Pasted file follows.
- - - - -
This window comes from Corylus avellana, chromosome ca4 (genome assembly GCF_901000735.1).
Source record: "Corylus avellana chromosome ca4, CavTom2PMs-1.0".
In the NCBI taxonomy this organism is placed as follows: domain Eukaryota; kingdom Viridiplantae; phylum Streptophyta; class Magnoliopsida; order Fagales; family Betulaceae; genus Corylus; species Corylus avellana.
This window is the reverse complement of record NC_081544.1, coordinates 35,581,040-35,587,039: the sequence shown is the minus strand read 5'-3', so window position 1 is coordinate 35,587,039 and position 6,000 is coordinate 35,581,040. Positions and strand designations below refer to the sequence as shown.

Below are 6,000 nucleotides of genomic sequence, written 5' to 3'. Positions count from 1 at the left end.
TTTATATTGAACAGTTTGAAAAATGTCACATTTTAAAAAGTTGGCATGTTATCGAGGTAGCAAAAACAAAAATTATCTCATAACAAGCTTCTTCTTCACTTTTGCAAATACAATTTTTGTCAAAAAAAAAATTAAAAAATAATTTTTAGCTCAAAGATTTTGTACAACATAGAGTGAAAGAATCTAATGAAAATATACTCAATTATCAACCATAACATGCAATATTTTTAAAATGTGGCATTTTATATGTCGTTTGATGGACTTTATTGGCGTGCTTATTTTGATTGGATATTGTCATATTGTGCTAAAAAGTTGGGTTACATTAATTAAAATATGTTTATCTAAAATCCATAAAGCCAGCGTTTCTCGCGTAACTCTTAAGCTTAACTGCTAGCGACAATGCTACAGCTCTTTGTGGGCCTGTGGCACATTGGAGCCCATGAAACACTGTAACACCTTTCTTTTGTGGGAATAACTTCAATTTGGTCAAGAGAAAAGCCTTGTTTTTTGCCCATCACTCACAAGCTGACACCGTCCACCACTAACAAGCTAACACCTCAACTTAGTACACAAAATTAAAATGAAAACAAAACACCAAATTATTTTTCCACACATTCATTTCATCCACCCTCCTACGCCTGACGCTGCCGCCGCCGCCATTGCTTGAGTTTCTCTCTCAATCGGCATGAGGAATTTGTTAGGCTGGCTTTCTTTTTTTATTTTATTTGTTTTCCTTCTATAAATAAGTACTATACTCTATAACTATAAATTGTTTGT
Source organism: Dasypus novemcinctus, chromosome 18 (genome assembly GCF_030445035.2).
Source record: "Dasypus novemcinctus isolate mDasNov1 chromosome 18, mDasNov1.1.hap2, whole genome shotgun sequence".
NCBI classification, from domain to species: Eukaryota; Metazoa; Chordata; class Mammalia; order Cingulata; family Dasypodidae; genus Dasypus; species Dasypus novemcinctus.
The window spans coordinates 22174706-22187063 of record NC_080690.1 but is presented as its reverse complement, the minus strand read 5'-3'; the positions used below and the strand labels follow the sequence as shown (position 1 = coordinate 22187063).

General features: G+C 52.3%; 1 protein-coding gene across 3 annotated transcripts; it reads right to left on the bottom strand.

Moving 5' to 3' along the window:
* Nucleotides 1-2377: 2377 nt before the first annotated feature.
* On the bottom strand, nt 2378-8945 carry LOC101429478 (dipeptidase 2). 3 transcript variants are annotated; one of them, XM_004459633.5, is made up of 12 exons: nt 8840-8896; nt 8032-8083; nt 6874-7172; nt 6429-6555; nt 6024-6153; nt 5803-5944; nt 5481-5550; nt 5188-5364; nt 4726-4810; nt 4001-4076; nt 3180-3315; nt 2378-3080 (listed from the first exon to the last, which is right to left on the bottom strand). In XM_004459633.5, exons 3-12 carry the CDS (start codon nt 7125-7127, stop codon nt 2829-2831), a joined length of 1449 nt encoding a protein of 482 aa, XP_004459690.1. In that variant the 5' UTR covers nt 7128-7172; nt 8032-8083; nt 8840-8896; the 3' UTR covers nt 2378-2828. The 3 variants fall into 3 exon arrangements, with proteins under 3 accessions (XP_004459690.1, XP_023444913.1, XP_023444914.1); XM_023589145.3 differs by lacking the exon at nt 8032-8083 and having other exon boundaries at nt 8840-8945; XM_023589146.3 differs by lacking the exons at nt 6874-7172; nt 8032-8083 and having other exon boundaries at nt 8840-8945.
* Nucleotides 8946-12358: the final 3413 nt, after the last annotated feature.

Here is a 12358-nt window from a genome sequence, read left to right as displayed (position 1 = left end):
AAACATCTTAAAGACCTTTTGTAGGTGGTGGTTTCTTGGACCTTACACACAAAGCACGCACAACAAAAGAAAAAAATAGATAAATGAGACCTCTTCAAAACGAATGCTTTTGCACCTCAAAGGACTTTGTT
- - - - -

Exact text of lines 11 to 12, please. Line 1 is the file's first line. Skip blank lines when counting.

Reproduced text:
General features: G+C 52.3%; 1 protein-coding gene across 3 annotated transcripts; it reads right to left on the bottom strand.

Moving 5' to 3' along the window: